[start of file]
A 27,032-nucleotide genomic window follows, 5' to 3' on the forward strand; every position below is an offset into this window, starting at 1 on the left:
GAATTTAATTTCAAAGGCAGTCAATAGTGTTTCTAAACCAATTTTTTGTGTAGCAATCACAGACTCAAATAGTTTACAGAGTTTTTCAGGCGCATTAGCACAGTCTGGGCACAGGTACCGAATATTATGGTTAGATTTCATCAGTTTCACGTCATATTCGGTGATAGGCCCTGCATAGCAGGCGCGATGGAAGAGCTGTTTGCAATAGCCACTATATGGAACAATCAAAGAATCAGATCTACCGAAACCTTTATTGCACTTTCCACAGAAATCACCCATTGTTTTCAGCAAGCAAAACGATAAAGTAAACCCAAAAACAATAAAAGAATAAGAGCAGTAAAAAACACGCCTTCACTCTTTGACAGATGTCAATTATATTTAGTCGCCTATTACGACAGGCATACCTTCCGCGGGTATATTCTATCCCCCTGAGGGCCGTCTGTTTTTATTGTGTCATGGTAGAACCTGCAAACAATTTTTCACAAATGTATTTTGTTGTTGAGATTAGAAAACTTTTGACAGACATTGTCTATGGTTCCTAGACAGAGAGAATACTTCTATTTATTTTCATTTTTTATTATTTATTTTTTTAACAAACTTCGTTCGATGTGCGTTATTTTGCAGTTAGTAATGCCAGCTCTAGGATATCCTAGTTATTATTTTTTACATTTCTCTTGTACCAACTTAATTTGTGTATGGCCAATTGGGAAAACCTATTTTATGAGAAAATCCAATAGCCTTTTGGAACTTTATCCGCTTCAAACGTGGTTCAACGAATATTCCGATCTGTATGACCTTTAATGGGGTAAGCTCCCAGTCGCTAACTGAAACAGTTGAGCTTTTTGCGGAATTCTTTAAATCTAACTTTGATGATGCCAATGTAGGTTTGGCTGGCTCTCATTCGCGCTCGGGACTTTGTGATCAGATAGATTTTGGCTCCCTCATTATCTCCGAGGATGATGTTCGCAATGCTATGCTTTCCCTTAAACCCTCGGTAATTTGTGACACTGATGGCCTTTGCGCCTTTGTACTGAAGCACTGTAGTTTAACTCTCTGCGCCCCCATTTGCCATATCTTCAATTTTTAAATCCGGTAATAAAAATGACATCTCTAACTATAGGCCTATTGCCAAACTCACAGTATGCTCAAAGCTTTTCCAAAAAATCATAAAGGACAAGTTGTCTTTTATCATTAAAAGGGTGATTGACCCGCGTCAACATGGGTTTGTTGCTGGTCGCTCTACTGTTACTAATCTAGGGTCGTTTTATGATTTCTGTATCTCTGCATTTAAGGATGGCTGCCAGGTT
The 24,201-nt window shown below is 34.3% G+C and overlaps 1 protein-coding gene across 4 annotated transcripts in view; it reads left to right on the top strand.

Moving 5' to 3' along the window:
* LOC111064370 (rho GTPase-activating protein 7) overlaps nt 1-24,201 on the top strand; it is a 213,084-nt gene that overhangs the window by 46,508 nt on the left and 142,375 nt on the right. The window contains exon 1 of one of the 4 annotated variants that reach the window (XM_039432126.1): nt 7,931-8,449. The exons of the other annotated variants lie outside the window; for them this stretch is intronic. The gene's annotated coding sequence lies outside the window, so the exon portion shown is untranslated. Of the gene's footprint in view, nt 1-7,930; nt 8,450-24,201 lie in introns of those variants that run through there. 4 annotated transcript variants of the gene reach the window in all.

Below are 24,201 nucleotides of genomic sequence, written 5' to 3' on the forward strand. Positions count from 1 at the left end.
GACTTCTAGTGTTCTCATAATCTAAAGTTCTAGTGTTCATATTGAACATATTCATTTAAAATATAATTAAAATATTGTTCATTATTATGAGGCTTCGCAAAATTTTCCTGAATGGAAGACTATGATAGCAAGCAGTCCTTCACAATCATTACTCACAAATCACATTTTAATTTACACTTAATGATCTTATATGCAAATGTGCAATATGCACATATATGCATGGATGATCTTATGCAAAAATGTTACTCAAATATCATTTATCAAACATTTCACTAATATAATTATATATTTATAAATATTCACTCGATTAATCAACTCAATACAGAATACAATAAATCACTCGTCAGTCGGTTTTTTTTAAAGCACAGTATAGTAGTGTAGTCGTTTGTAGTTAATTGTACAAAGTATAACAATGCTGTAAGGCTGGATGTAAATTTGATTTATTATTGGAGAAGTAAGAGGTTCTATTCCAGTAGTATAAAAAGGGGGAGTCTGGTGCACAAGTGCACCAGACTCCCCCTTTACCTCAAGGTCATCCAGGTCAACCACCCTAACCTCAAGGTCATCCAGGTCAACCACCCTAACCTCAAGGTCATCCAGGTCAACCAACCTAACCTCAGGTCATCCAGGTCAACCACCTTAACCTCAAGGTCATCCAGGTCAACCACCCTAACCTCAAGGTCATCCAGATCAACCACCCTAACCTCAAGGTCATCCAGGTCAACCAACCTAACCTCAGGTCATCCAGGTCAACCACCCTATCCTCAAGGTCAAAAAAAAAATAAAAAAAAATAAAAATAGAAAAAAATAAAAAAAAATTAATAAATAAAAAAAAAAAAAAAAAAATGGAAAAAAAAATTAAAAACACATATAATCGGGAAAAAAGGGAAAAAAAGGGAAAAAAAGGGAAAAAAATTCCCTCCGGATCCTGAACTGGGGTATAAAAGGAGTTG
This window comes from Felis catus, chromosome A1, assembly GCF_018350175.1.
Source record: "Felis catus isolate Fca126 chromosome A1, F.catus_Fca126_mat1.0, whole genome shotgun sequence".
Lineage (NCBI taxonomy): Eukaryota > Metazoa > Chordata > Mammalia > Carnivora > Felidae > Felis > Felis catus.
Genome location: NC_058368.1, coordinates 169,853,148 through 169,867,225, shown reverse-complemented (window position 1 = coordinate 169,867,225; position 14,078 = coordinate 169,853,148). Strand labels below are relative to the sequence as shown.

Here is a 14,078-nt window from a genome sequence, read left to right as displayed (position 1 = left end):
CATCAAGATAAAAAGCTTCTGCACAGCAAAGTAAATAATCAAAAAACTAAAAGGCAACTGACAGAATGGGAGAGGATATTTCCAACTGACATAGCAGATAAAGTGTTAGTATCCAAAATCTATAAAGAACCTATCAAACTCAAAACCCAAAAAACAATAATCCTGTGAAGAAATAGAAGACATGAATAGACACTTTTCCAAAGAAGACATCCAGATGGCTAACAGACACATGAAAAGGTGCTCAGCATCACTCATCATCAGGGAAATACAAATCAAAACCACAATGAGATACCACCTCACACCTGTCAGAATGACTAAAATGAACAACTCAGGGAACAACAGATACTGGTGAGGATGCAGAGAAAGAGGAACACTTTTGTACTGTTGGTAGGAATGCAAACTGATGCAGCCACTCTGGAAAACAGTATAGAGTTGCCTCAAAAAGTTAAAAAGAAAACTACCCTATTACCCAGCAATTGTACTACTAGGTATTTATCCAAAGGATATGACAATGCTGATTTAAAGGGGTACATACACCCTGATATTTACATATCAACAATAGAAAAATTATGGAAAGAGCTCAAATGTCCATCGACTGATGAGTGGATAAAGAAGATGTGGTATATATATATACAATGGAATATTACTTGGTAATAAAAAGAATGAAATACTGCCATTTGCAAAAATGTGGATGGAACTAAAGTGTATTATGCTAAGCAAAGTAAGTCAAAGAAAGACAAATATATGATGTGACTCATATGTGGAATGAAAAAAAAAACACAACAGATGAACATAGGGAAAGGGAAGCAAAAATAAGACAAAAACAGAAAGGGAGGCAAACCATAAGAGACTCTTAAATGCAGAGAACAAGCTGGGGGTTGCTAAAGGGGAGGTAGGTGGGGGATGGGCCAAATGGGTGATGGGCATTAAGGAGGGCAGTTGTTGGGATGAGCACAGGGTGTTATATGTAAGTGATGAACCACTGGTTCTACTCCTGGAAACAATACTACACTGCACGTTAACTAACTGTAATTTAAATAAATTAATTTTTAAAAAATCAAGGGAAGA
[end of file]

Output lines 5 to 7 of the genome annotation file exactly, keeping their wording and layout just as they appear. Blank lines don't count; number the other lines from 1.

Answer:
* LOC111064370 (rho GTPase-activating protein 7) overlaps nt 1-24,201 on the top strand; it is a 213,084-nt gene that overhangs the window by 46,508 nt on the left and 142,375 nt on the right. The window contains exon 1 of one of the 4 annotated variants that reach the window (XM_039432126.1): nt 7,931-8,449. The exons of the other annotated variants lie outside the window; for them this stretch is intronic. The gene's annotated coding sequence lies outside the window, so the exon portion shown is untranslated. Of the gene's footprint in view, nt 1-7,930; nt 8,450-24,201 lie in introns of those variants that run through there. 4 annotated transcript variants of the gene reach the window in all.

Below are 24,201 nucleotides of genomic sequence, written 5' to 3' on the forward strand. Positions count from 1 at the left end.
GACTTCTAGTGTTCTCATAATCTAAAGTTCTAGTGTTCATATTGAACATATTCATTTAAAATATAATTAAAATATTGTTCATTATTATGAGGCTTCGCAAAATTTTCCTGAATGGAAGACTATGATAGCAAGCAGTCCTTCACAATCATTACTCACAAATCACATTTTAATTTACACTTAATGATCTTATATGCAAATGTGCAATATGCACATATATGCATGGATGATCTTATGCAAAAATGTTACTCAAATATCATTTATCAAACATTTCACTAATATAATTATATATTTATAAATATTCACTCGATTAATCAACTCAATACAGAATACAATAAATCACTCGTCAGTCGGTTTTTTTTAAAGCACAGTATAGTAGTGTAGTCGTTTGTAGTTAATTGTACAAAGTATAACAATGCTGTAAGGCTGGATGTAAATTTGATTTATTATTGGAGAAGTAAGAGGTTCTATTCCAGTAGTATAAAAAGGGGGAGTCTGGTGCACAAGTGCACCAGACTCCCCCTTTACCTCAAGGTCATCCAGGTCAACCACCCTAACCTCAAGGTCATCCAGGTCAACCACCCTAACCTCAAGGTCATCCAGGTCAACCAACCTAACCTCAGGTCATCCAGGTCAACCACCTTAACCTCAAGGTCATCCAGGTCAACCACCCTAACCTCAAGGTCATCCAGATCAACCACCCTAACCTCAAGGTCATCCAGGTCAACCAACCTAACCTCAGGTCATCCAGGTCAACCACCCTATCCTCAAGGTCAAAAAAAAAATAAAAAAAAATAAAAATAGAAAAAAATAAAAAAAAATTAATAAATAAAAAAAAAAAAAAAAAAATGGAAAAAAAAATTAAAAACACATATAATCGGGAAAAAAGGGAAAAAAAGGGAAAAAAAGGGAAAAAAATTCCCTCCGGATCCTGAACTGGGGTATAAAAGGAGTTG